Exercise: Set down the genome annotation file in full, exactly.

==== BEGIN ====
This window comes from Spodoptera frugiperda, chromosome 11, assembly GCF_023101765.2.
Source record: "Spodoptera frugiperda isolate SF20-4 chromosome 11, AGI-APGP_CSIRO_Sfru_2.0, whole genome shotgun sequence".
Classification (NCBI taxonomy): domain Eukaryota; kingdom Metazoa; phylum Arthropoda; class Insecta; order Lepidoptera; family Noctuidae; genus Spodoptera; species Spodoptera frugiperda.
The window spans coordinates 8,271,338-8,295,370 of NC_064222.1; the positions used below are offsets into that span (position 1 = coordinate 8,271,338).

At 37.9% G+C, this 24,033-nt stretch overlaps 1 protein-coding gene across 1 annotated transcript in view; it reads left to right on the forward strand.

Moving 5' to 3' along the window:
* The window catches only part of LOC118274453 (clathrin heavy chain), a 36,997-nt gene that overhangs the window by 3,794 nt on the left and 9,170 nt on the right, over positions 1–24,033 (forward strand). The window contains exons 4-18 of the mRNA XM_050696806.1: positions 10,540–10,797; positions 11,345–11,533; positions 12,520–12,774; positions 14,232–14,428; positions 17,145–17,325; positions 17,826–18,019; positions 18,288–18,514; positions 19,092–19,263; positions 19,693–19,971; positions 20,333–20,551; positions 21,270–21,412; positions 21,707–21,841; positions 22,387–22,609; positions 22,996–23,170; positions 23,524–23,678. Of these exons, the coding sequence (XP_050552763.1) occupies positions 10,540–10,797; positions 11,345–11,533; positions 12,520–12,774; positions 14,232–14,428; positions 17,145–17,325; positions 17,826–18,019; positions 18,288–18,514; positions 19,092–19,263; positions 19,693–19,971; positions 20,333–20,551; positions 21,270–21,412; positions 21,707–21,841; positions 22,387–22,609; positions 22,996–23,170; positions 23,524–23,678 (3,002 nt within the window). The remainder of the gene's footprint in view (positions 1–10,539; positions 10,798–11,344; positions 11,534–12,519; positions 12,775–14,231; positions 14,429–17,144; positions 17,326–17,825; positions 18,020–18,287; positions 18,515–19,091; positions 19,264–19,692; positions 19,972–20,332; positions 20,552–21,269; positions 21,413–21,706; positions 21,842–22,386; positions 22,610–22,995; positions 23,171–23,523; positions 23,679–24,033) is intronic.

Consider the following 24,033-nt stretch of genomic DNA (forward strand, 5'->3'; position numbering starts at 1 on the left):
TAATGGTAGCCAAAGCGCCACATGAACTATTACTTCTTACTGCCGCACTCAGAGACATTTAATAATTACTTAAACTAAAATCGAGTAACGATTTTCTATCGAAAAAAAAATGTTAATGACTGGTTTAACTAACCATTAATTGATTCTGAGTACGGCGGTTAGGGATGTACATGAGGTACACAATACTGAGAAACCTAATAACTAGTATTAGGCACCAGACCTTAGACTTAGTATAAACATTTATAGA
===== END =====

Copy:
This window comes from Spodoptera frugiperda, chromosome 11, assembly GCF_023101765.2.
Source record: "Spodoptera frugiperda isolate SF20-4 chromosome 11, AGI-APGP_CSIRO_Sfru_2.0, whole genome shotgun sequence".
Classification (NCBI taxonomy): domain Eukaryota; kingdom Metazoa; phylum Arthropoda; class Insecta; order Lepidoptera; family Noctuidae; genus Spodoptera; species Spodoptera frugiperda.
The window spans coordinates 8,271,338-8,295,370 of NC_064222.1; the positions used below are offsets into that span (position 1 = coordinate 8,271,338).

At 37.9% G+C, this 24,033-nt stretch overlaps 1 protein-coding gene across 1 annotated transcript in view; it reads left to right on the forward strand.

Moving 5' to 3' along the window:
* The window catches only part of LOC118274453 (clathrin heavy chain), a 36,997-nt gene that overhangs the window by 3,794 nt on the left and 9,170 nt on the right, over positions 1–24,033 (forward strand). The window contains exons 4-18 of the mRNA XM_050696806.1: positions 10,540–10,797; positions 11,345–11,533; positions 12,520–12,774; positions 14,232–14,428; positions 17,145–17,325; positions 17,826–18,019; positions 18,288–18,514; positions 19,092–19,263; positions 19,693–19,971; positions 20,333–20,551; positions 21,270–21,412; positions 21,707–21,841; positions 22,387–22,609; positions 22,996–23,170; positions 23,524–23,678. Of these exons, the coding sequence (XP_050552763.1) occupies positions 10,540–10,797; positions 11,345–11,533; positions 12,520–12,774; positions 14,232–14,428; positions 17,145–17,325; positions 17,826–18,019; positions 18,288–18,514; positions 19,092–19,263; positions 19,693–19,971; positions 20,333–20,551; positions 21,270–21,412; positions 21,707–21,841; positions 22,387–22,609; positions 22,996–23,170; positions 23,524–23,678 (3,002 nt within the window). The remainder of the gene's footprint in view (positions 1–10,539; positions 10,798–11,344; positions 11,534–12,519; positions 12,775–14,231; positions 14,429–17,144; positions 17,326–17,825; positions 18,020–18,287; positions 18,515–19,091; positions 19,264–19,692; positions 19,972–20,332; positions 20,552–21,269; positions 21,413–21,706; positions 21,842–22,386; positions 22,610–22,995; positions 23,171–23,523; positions 23,679–24,033) is intronic.

Consider the following 24,033-nt stretch of genomic DNA (forward strand, 5'->3'; position numbering starts at 1 on the left):
TAATGGTAGCCAAAGCGCCACATGAACTATTACTTCTTACTGCCGCACTCAGAGACATTTAATAATTACTTAAACTAAAATCGAGTAACGATTTTCTATCGAAAAAAAAATGTTAATGACTGGTTTAACTAACCATTAATTGATTCTGAGTACGGCGGTTAGGGATGTACATGAGGTACACAATACTGAGAAACCTAATAACTAGTATTAGGCACCAGACCTTAGACTTAGTATAAACATTTATAGA